New MU boiler leads Missouri forest protection
The power plant signed a contract to use woody biomass that could improve the health of Missouri's forests.
Oct. 28, 2011
By fall 2012, more than a quarter of the coal in the MU Power Plant will be replaced by a more sustainable fuel: biomass.
MU Power Plant superintendent Gregg Coffin said the plant will use MU's first 100 percent biomass boiler, provided by Babcock & Wilcox Power Generation Group Inc.
The existing boilers in the power plant have been burning coal traditionally. Since 2005, a portion of the fuel for the four boilers has been replaced by a more environmentally friendly fuel blend, burning woody biomass and waste agricultural products with coal.
“Coal has sulfur, but biomass has zero sulfur,” Coffin said. “Using biomass is going to reduce emissions significantly, including greenhouse gas emissions.”
It is estimated that a minimum of 100,000 tons of biomass will be used in the new boiler annually, utilizing a technology called Combined Heat and Power. The CHP facility can produce thermal energy and electricity for the campus simultaneously, resulting in an overall efficiency of nearly twice that of a conventional power plant, Coffin said.
He said MU’s power plants have been using CHP since the 1890s.
The biomass for the plant is going to be provided by Foster Brothers Wood Products, Inc., a wood products company in Auxvasse, according to Coffin. This biomass supply contract was signed in September with deliveries expected to start next summer.
MU Extension forestry professor Hank Stelzer was on the procurement team to help draft MU’s contract with Foster Brothers.
“Foster Brothers is the largest handler of woody biomass in the state and they are very visible,” Stelzer said. "They promised to meet the sustainability requirements by signing the contract."
Peter Becker from the Eastern Ozarks Forestry Council has named this contract as a national model.
Stelzer said by signing the contract, MU is making an effort to improve the health of Missouri's forests.
“We have a forestry department embedded with the power plant," Stelzer said. "No other university institution has a forestry department involved to the level that we are involved with the power plant.”
Stelzer said the only other university that was looking at doing a project of this size was the University of Wisconsin. Due to Wisconsin’s budget crisis, the project has been canceled.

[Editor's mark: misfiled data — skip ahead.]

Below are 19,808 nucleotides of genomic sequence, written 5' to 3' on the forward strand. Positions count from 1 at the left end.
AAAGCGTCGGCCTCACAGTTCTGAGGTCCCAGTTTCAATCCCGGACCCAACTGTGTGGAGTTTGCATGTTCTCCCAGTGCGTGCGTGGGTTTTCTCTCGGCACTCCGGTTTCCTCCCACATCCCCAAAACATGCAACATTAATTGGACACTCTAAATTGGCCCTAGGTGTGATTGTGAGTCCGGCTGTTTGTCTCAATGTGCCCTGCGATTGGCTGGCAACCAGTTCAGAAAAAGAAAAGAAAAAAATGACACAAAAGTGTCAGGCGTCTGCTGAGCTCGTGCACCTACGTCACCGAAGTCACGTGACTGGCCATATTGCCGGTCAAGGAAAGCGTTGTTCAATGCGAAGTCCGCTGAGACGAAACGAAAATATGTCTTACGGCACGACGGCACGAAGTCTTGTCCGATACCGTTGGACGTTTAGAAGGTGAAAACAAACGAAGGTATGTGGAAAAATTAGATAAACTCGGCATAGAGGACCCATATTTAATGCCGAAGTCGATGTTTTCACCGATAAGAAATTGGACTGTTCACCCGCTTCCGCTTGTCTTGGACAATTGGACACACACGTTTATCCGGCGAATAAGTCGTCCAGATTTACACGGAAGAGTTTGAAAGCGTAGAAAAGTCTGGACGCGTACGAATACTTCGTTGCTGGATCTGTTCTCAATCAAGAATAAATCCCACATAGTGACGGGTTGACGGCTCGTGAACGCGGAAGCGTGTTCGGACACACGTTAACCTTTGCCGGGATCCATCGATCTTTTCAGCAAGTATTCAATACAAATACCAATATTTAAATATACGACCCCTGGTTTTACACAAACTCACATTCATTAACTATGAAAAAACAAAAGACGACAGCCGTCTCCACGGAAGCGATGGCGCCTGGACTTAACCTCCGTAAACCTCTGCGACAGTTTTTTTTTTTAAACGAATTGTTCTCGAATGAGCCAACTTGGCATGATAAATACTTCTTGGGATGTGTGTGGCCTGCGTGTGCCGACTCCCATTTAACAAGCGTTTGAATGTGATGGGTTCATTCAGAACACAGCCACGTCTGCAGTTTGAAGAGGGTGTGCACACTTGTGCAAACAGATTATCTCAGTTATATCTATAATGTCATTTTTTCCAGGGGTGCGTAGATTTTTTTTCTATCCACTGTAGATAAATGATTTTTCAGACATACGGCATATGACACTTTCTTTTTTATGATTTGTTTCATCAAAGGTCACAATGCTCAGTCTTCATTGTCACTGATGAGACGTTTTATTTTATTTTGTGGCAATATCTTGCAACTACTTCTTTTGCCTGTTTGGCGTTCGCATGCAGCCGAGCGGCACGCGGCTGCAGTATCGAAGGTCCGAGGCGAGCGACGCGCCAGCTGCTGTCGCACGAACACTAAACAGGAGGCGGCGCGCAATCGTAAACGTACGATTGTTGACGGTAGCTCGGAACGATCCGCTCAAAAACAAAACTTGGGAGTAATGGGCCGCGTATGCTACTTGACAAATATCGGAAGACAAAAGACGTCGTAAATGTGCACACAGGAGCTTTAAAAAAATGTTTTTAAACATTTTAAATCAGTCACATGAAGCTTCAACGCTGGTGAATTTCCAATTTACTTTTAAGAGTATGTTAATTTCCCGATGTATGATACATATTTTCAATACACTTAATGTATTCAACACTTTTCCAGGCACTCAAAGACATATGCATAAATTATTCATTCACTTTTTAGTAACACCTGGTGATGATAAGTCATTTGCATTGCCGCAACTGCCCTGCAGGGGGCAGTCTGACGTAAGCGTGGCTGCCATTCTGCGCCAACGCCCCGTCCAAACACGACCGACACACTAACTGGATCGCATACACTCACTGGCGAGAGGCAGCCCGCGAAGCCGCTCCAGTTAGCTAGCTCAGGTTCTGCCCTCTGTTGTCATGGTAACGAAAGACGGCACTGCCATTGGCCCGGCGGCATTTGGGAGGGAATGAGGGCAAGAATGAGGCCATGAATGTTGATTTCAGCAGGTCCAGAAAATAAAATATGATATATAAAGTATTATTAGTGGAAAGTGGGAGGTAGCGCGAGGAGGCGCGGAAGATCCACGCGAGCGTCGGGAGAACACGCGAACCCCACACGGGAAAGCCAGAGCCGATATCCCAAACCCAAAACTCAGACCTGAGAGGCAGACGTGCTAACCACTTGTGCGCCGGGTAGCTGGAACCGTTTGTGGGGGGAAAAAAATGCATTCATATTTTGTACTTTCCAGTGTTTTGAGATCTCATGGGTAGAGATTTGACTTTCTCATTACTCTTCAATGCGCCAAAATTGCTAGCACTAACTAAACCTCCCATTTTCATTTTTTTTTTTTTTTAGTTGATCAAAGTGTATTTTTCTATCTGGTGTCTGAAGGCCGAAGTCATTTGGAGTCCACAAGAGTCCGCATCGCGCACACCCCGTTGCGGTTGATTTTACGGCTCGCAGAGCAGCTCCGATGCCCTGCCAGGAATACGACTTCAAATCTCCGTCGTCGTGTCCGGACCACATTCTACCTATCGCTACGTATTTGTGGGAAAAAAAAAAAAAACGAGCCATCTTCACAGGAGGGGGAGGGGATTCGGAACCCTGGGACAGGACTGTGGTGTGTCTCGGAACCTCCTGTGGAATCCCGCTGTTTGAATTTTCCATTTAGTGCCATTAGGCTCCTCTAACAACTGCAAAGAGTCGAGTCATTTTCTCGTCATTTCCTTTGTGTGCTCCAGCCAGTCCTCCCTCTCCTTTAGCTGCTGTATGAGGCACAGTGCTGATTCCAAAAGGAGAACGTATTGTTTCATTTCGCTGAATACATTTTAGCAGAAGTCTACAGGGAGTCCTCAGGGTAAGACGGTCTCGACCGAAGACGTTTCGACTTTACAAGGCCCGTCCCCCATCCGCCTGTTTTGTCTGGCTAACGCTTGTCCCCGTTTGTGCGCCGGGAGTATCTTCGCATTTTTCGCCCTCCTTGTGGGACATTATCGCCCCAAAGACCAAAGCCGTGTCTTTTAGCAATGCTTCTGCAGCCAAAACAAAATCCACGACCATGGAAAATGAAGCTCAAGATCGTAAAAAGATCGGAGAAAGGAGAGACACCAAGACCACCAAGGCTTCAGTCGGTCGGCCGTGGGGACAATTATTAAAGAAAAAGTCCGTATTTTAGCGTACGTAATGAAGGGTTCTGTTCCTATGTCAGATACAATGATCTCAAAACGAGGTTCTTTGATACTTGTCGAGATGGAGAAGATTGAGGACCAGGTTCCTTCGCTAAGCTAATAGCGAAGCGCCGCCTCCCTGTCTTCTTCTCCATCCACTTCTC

The biomass boiler project will cost $75 million. The cost of the biomass delivered to the plant will average about $38 to $40 per ton, Coffin said. A notable portion, 87 percent, of MU’s project funding is from bonds approved by the UM System Board of Curators.
In Missouri, there is no regulation to protect forests within the state from being abused. All guidelines are merely at a voluntary level. There is no licensing of foresters and forest products companies do not have to be licensed.
The contract aims to improve the health of Missouri’s forests by requiring landowners to have a forest management plan in place and follow it. It would also require the logger to follow harvesting guidelines set forth in the Missouri Woody Biomass Harvesting Best Management Practices Manual before accepting the biomass into the power plant, Stelzer said.
It also stipulates no clear-cutting of woods by the supplier unless there is a natural disaster that destroys the forest or it is called for in the forest management plan.
According to the contract, only 10 percent of the biomass comes from forest-derived residues consisting of top branches, trees removed due to thinning operations and diseased or undesirable trees.
Stelzer said the greatest challenge with any biomass harvesting is doing it economically.
“It is very costly to remove biomass," Stelzer said. "It’s extremely low value. It takes the same kind of equipment but greater care.”
The contract with Foster Brothers was signed for six years with two-year extensions possible, Stelzer said.
In addition to the biomass project, the MU Power Plant is also planning to use solar panel and wind turbines to generate power in the future, Coffin said.